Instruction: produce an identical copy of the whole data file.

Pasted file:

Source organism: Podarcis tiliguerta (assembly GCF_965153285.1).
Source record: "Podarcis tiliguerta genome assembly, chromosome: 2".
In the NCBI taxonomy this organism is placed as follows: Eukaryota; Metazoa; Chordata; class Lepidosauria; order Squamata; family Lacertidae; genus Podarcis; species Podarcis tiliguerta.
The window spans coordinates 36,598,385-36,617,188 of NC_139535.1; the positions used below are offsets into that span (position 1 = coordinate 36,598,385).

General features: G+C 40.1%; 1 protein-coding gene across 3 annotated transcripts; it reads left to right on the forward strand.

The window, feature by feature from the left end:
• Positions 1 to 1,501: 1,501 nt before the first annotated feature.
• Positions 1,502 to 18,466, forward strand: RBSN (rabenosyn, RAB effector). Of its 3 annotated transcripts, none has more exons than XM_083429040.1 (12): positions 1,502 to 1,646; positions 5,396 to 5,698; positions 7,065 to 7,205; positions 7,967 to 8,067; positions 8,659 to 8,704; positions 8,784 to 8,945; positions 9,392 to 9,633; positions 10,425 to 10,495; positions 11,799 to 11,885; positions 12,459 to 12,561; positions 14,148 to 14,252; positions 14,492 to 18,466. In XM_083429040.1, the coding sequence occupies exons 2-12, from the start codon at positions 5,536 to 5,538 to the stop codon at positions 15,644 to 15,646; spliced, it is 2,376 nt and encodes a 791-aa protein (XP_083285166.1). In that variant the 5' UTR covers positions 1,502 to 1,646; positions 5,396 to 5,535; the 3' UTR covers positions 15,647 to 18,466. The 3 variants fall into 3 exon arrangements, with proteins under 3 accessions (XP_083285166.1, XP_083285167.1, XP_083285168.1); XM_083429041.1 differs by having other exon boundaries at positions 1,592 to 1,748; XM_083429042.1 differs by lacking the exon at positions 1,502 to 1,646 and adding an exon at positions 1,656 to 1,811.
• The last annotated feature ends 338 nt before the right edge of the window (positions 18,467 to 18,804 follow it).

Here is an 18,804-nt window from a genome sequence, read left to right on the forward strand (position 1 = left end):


Source organism: Podarcis tiliguerta (assembly GCF_965153285.1).
Source record: "Podarcis tiliguerta genome assembly, chromosome: 2".
In the NCBI taxonomy this organism is placed as follows: Eukaryota; Metazoa; Chordata; class Lepidosauria; order Squamata; family Lacertidae; genus Podarcis; species Podarcis tiliguerta.
The window spans coordinates 36,598,385-36,617,188 of NC_139535.1; the positions used below are offsets into that span (position 1 = coordinate 36,598,385).

General features: G+C 40.1%; 1 protein-coding gene across 3 annotated transcripts; it reads left to right on the forward strand.

The window, feature by feature from the left end:
• Positions 1 to 1,501: 1,501 nt before the first annotated feature.
• Positions 1,502 to 18,466, forward strand: RBSN (rabenosyn, RAB effector). Of its 3 annotated transcripts, none has more exons than XM_083429040.1 (12): positions 1,502 to 1,646; positions 5,396 to 5,698; positions 7,065 to 7,205; positions 7,967 to 8,067; positions 8,659 to 8,704; positions 8,784 to 8,945; positions 9,392 to 9,633; positions 10,425 to 10,495; positions 11,799 to 11,885; positions 12,459 to 12,561; positions 14,148 to 14,252; positions 14,492 to 18,466. In XM_083429040.1, the coding sequence occupies exons 2-12, from the start codon at positions 5,536 to 5,538 to the stop codon at positions 15,644 to 15,646; spliced, it is 2,376 nt and encodes a 791-aa protein (XP_083285166.1). In that variant the 5' UTR covers positions 1,502 to 1,646; positions 5,396 to 5,535; the 3' UTR covers positions 15,647 to 18,466. The 3 variants fall into 3 exon arrangements, with proteins under 3 accessions (XP_083285166.1, XP_083285167.1, XP_083285168.1); XM_083429041.1 differs by having other exon boundaries at positions 1,592 to 1,748; XM_083429042.1 differs by lacking the exon at positions 1,502 to 1,646 and adding an exon at positions 1,656 to 1,811.
• The last annotated feature ends 338 nt before the right edge of the window (positions 18,467 to 18,804 follow it).

Here is an 18,804-nt window from a genome sequence, read left to right on the forward strand (position 1 = left end):